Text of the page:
Gastro-Esophageal Reflux Diseases

Peptic Ulcer

About Peptic Ulcer

Peptic ulcers are breaks that develop in the lining of the lower end of esophagus, stomach, and duodenum, or small intestine.

The most common causes of peptic ulcers are infection with the bacterium Helicobacter pylori (H. pylori) and long-term use of nonsteroidal anti-inflammatory drugs (NSAIDs) such as ibuprofen, diclofenac sodium (Advil, Voltaren others) and naproxen sodium. Stress and spicy foods can make your symptoms worse.

They’re usually formed as a result of increased acid production in the stomach and very often inflammation caused by the bacteria Helicobacter pylori, as well as from erosion from stomach acids. Peptic ulcers are a fairly common health problem.

There are three types of peptic ulcers:

  • Gastric ulcers: ulcers that develop inside the stomach
  • Esophageal ulcers: ulcers that develop inside the esophagus
  • Duodenal ulcers: ulcers that develop in the upper section of the small intestines, called the duodenum

Ulcers form when digestive juices damage the walls of the stomach or small intestine. If the mucus layer gets too thin or your stomach makes too much acid, your gut will feel it. The two major causes are:

  • Helicobacter pylori ( pylori), a type of bacteria that can cause a stomach infection and inflammation
  • Certain Pain Relievers : frequent use of aspirin, ibuprofen, and other anti-inflammatory drugs. They block the body from making a chemical that helps in the protection of the inner walls of your stomach and intestine from stomach acid.
  • Other causes include smoking and consumption of alcohol.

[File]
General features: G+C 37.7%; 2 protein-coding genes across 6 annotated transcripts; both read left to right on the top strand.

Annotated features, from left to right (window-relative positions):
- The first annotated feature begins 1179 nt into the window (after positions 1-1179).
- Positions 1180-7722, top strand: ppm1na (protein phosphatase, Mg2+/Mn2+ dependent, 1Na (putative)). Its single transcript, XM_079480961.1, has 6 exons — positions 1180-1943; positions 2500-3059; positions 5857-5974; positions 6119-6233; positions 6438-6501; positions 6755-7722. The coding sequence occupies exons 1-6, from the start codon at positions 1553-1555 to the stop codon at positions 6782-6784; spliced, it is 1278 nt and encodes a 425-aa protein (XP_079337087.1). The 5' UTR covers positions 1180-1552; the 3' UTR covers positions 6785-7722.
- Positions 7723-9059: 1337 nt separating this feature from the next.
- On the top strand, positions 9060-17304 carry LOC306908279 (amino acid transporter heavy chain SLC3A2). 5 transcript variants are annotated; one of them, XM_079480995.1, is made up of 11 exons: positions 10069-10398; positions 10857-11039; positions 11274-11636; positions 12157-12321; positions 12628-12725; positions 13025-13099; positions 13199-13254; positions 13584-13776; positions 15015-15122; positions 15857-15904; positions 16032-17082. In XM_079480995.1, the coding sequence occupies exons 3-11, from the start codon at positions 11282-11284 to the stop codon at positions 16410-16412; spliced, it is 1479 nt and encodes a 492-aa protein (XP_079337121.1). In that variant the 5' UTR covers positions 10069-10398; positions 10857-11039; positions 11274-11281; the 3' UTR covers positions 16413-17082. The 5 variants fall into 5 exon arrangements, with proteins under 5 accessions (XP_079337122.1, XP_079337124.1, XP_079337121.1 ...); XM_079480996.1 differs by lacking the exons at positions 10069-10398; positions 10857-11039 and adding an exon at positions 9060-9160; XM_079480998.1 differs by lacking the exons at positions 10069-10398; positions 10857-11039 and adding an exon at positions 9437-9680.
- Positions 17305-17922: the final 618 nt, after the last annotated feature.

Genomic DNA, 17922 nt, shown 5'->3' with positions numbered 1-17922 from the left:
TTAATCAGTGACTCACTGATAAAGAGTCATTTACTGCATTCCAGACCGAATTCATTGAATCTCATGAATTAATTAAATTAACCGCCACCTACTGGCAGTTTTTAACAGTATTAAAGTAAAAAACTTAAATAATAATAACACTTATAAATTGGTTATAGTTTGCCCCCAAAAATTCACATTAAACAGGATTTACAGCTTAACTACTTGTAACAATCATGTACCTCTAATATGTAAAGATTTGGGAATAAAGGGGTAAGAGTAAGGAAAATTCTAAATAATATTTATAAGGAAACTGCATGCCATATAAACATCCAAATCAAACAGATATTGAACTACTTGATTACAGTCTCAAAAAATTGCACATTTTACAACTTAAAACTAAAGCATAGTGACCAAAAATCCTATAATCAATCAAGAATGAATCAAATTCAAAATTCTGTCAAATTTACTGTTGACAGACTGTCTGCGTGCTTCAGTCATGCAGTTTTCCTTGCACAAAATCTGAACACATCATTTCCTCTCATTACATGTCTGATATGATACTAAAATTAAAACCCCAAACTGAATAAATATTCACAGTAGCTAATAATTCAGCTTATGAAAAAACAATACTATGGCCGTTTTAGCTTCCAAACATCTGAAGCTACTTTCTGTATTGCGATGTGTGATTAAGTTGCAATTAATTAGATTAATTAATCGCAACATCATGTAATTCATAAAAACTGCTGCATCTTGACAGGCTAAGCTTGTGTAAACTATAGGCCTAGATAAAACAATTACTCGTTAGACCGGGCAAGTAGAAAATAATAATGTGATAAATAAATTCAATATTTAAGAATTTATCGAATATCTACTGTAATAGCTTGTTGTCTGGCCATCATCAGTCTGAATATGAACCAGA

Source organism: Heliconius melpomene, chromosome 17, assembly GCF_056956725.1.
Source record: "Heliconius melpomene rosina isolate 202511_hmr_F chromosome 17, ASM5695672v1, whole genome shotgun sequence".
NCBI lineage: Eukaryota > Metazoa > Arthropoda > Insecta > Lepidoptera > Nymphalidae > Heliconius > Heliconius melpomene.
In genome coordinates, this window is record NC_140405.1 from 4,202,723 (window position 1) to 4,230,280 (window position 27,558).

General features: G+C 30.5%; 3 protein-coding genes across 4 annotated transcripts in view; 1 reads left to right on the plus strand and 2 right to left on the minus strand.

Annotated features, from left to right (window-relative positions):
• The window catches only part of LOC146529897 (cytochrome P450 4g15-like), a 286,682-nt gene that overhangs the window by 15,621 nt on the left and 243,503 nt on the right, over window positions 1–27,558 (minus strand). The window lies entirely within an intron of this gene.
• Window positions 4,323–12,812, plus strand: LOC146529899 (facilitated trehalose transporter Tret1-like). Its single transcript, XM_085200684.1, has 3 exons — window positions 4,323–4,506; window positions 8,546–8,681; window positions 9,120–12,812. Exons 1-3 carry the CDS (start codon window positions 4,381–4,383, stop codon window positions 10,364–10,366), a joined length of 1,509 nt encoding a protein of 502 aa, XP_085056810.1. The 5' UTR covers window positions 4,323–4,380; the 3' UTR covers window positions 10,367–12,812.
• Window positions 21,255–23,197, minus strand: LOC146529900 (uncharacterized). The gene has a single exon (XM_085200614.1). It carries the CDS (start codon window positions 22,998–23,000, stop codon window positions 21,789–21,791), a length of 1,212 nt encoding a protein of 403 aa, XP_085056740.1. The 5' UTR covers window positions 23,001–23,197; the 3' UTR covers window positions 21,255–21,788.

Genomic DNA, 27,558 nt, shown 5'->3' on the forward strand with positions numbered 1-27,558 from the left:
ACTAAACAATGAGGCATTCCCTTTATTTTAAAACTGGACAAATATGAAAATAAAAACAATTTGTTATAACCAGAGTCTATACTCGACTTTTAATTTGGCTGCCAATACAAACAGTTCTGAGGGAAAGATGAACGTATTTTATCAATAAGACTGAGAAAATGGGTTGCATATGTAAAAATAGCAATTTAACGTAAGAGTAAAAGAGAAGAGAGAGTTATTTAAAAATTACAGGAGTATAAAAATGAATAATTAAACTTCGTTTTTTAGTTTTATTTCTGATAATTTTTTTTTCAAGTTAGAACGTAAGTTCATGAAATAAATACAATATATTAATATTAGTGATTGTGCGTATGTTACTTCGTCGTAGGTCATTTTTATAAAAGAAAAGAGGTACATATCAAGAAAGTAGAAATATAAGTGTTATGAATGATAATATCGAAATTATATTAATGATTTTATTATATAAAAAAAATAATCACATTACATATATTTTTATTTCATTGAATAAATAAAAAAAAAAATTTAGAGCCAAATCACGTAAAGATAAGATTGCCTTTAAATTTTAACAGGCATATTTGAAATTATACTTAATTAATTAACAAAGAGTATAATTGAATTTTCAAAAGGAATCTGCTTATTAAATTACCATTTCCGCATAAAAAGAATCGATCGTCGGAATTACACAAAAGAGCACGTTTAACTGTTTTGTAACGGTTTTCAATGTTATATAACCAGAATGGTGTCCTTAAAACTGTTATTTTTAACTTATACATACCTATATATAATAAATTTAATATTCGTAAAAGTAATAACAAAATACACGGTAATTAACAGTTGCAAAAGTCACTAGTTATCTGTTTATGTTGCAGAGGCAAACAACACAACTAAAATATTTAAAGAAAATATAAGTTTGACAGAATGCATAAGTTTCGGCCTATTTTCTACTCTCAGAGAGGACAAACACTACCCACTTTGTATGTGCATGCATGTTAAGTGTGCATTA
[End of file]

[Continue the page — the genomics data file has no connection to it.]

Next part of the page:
Symptoms of Peptic Ulcer

The symptoms of an ulcer include:

  • Abdominal pains between meals
  • Black or Bloody stools
  • Bloating
  • Heartburn
  • Unexplained Weight loss
  • Indigestion
  • Vomiting
  • Chest Pain

Diagnosis of Peptic Ulcer

Upper endoscopy is the test of choice to detect peptic ulcer, where your doctor under conscious sedation which usually is an intravenous injection passes a thin tube which has a camera at its tip down your mouth , into your stomach and small intestine to examine the area for ulcers. The entire procedure is very short and a very well tolerated procedure and patient doesnot experience any difficulties during the pre or post procedure. The procedure also allows the physician to take samples for infection or for detection of early changes like cancer etc.

Treatment of Peptic Ulcer

Treatment will depend on the underlying cause of your ulcer. If tests show that you have an H. pylori infection, your doctor will prescribe a combination of medication. You’ll have to take the medications for up to two weeks. The medications include antibiotics to help kill infections and proton pump inhibitors(PPIs) to help reduce stomach acid. Over-the-counter antacids and acid blockers may ease some or all of the pain, but the relief is always short-lived.

Certain lifestyle choices and habits can reduce your risk of developing peptic ulcers. These include:

  • Not drinking more than two alcoholic beverages a day
  • Not mixing alcohol with medication
  • Washing your hands frequently to avoid infections
  • Limiting the use of pain relief medicines like ibuprofen, aspirin etc.